BELONGING in Classic Quotes

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Quotes from Oliver Twist by Charles Dickens
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 Current Search - belonging in Oliver Twist
1  He belonged to the world again.
Oliver Twist By Charles Dickens
Get Context   In CHAPTER XII
2  One morning he and Mr. Losberne set out, accordingly, in a little carriage which belonged to Mrs. Maylie.
Oliver Twist By Charles Dickens
Get Context   In CHAPTER XXXII
3  It was a little lattice window, about five feet and a half above the ground, at the back of the house: which belonged to a scullery, or small brewing-place, at the end of the passage.
Oliver Twist By Charles Dickens
Get Context   In CHAPTER XXII
4  They belong to the old gentleman,' said Oliver, wringing his hands; 'to the good, kind, old gentleman who took me into his house, and had me nursed, when I was near dying of the fever.
Oliver Twist By Charles Dickens
Get Context   In CHAPTER XVI
5  From all of these tokens Oliver concluded that a long time ago, before the old Jew was born, it had belonged to better people, and had perhaps been quite gay and handsome: dismal and dreary as it looked now.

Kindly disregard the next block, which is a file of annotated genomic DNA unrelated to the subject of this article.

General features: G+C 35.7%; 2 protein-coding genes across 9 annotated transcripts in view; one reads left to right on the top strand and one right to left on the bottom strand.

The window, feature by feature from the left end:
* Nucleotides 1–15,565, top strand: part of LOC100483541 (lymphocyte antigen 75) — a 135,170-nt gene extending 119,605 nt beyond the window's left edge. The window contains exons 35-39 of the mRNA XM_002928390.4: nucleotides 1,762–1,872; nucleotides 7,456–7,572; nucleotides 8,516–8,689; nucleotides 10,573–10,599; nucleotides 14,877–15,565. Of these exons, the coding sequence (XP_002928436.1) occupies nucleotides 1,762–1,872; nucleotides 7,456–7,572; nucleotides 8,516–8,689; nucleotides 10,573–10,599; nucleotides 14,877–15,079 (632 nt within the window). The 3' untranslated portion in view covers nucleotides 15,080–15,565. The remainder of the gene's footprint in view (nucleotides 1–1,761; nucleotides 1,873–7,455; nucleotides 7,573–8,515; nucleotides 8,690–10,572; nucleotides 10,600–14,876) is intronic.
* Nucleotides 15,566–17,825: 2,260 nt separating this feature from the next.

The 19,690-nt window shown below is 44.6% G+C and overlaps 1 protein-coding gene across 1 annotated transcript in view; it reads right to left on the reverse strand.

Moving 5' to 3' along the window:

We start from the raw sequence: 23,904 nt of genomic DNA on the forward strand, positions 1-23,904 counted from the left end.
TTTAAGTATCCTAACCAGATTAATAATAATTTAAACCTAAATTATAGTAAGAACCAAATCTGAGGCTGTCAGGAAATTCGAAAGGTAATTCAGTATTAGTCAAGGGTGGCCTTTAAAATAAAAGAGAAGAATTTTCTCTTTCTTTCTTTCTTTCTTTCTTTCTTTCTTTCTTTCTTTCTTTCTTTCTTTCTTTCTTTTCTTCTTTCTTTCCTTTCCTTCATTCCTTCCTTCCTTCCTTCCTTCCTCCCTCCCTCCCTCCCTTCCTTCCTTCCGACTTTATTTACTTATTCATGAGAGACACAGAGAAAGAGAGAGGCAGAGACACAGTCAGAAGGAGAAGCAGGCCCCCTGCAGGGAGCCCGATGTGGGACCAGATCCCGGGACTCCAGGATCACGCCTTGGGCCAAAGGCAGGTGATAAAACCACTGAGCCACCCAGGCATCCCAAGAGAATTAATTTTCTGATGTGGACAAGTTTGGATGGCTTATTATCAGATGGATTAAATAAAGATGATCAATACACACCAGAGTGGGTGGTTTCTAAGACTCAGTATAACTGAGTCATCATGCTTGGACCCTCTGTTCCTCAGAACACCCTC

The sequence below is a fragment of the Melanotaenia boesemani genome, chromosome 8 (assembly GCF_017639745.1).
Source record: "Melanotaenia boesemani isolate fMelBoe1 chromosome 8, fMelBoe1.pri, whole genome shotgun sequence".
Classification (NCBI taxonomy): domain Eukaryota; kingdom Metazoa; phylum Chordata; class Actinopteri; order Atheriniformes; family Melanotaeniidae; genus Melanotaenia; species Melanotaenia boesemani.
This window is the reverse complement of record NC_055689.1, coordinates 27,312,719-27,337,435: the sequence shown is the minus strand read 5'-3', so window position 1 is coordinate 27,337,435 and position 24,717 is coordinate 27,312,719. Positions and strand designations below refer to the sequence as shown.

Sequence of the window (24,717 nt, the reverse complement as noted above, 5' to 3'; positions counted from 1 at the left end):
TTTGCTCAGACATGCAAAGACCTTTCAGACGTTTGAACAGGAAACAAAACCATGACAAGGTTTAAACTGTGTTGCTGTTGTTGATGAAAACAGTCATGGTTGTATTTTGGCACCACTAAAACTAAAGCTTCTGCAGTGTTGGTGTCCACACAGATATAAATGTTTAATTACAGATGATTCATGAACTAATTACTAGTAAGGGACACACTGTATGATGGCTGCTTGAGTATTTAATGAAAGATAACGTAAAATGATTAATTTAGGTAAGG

Oliver Twist By Charles Dickens
Get Context   In CHAPTER XVIII
6  Oliver and Sikes got in without any further ceremony; and the man to whom he belonged, having lingered for a minute or two 'to bear him up,' and to defy the hostler and the world to produce his equal, mounted also.
Oliver Twist By Charles Dickens
Get Context   In CHAPTER XXI
7  In three days' time he was able to sit in an easy-chair, well propped up with pillows; and, as he was still too weak to walk, Mrs. Bedwin had him carried downstairs into the little housekeeper's room, which belonged to her.
Oliver Twist By Charles Dickens
Get Context   In CHAPTER XII
8  They sleep at the parsonage, but divide their attentions so equally among its inmates, and Oliver and Mr. Brownlow, and Mr. Losberne, that to this day the villagers have never been able to discover to which establishment they properly belong.
Oliver Twist By Charles Dickens
Get Context   In CHAPTER LIII
9  Mr. Fagin was sufficiently well acquainted with the manners and customs of that particular species of humanity to which Nancy belonged, to feel tolerably certain that it would be rather unsafe to prolong any conversation with her, at present.
Oliver Twist By Charles Dickens
Get Context   In CHAPTER XVI